Yesterday’s “spring walk” netted us some real treasures! Some I was able to capture, others you’ll have to take my word for. Like the ginormous moose tracks up behind the house. HUGE. Holy moses they were big. At first I thought the man of the house had set off up the draw for lord knows what purpose. Then we started looking a bit closer and realized they were moose tracks! Melted out on top (thus the reason for looking as big as a Sasquatch footprint) but with the obvious toe marks of a very large moose. Very large. And then the deciding factor–the scat. We’ve become quite the scatologists here. And moose poop (for lack of a better word, though the eight year old has been insisting on “feces” for a couple of years now, but I digress)–moose scat is quite distinct. As we were walking on up the trail, breaking through what is left of the crusty snow, the scientist-in-training spotted several random pieces of hair scattered along the path. “Moose hair!” she exclaimed. I was, I’ll admit, slightly skeptical, until I squatted down and to my utter disbelief realized she was correct. As the very large beast ambled down the draw, he (we’re assuming due to the size) was losing some of his winter coat. The pieces of hair are gorgeous, silver-tipped and very thick.
We, of course, also had to bring home rocks and aspen branches. I can not seem to get this to stop. I have tried the whole “we live on the side of a mountain with aspen branches and rocks EVERYWHERE” lecture. But it is just that–a lecture that goes in one ear and out the other. So I end up with rocks and aspen branches in my house as well as outside. Eventually I am able to gather them up and silently and secretly return them to the great outdoors, the backyard.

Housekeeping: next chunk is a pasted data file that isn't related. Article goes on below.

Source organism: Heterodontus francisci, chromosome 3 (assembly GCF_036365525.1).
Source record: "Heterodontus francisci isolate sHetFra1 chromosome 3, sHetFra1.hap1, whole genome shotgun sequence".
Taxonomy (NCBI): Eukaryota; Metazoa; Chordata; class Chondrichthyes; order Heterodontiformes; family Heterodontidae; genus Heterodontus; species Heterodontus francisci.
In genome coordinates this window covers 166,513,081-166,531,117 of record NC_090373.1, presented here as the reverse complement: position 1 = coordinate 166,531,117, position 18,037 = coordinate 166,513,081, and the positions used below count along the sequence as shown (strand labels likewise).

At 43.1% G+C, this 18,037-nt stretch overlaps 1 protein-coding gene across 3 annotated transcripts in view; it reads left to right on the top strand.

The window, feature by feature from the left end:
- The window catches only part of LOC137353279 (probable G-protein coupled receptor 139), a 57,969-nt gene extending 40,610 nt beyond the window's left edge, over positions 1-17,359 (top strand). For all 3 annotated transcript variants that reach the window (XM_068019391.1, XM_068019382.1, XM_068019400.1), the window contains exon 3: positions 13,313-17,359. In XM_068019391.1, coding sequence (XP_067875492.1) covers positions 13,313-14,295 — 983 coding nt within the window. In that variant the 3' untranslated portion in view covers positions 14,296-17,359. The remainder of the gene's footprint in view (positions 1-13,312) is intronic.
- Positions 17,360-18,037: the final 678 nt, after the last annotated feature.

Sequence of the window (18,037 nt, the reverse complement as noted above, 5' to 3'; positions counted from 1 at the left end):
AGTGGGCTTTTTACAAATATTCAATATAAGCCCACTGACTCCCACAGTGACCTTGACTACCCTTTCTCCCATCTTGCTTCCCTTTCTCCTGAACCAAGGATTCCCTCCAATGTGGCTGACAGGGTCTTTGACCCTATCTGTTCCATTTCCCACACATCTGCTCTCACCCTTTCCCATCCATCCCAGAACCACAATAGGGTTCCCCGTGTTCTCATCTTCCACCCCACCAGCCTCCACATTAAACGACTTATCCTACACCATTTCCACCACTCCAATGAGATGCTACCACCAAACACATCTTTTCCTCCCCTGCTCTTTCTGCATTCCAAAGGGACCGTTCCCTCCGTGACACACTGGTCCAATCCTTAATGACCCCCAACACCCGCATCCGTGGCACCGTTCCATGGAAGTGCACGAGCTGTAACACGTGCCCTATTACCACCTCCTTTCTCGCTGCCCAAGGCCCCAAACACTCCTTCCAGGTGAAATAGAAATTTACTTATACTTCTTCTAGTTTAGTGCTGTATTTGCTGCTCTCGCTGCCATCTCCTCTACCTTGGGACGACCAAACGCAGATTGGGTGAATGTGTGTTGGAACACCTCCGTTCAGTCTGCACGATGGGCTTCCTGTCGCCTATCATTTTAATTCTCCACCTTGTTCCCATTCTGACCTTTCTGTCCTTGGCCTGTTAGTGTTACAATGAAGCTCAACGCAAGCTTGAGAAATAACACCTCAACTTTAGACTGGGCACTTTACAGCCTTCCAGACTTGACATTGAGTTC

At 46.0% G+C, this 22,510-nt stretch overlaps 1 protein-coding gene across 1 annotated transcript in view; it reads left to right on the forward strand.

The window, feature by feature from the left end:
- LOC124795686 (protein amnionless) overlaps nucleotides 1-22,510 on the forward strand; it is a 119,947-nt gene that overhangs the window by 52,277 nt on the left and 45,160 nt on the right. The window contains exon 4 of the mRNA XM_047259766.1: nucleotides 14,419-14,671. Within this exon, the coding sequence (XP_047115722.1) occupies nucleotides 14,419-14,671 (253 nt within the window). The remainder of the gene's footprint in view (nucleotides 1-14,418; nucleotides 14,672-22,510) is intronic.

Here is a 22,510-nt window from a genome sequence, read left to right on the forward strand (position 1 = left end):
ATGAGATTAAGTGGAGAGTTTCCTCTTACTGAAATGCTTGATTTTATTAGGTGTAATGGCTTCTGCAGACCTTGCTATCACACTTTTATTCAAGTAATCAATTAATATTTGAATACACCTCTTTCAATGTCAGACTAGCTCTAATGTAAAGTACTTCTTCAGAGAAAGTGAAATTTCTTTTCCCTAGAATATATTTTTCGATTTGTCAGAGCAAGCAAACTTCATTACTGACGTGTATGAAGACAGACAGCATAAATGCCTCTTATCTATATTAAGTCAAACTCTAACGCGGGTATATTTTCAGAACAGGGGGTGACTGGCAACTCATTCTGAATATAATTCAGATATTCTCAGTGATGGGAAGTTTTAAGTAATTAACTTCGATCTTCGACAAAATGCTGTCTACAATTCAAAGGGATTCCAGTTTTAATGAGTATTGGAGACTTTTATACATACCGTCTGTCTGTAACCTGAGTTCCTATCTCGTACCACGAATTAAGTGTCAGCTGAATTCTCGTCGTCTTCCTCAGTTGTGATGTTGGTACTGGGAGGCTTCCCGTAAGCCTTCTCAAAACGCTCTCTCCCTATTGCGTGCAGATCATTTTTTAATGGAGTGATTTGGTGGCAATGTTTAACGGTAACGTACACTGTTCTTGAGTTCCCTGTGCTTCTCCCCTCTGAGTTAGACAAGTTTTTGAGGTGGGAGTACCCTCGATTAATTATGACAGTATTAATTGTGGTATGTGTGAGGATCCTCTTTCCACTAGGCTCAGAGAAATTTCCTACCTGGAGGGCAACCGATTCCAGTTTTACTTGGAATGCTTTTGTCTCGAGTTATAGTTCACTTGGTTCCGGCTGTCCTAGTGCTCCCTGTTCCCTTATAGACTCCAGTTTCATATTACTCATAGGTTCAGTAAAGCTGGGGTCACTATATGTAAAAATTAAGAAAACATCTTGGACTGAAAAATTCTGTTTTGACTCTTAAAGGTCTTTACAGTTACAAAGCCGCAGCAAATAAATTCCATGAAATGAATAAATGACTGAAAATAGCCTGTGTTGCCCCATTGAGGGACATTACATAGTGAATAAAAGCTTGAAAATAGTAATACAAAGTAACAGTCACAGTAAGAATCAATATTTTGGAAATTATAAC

One of the coolest things, sort of if I don’t think of the ramifications, was our find of several of these nest-type formations. The snow has melted out in the “pasture” in front of the house and revealed these perfectly shaped spherical piles of cut grass. The first one was frozen to the ground and as I tried to pick it up, the top half came off in my hands, revealing a hollowed out place inside. The next two we picked up (of course) and after that, I said I thought we’d collected enough. No evidence of what critter made its home there (no scat, no hair or feathers), just the hollowed out center. Kind of cool, unless I cogitate long enough on the possibility of them being chipmunk or mouse homes. Major eye roll. But this is where we live. On the side of a mountain, in the middle of nowhere, replete with myriad numbers of rodent-like creatures who would like to be inside my warm and cozy home. Fact of life. The sooner I accept it the sooner I’ll find some peace and calm.
Finally, we were visited the other day by one we are assuming to be Matilda, with her calf in tow. I took umpteen pictures and a seven minute video, but I will not subject you to them all. One, they were taken from inside the house as I didn’t want to scare them away by going onto the porch and two, they were taken with the iPhone, which just doesn’t measure up to the digital camera. They were being, well, stalked is the only word I can come up with, by a third moose that I am assuming was not around for a friendly chat. Men. What can you say?
And that, as they say, is the rest of the story.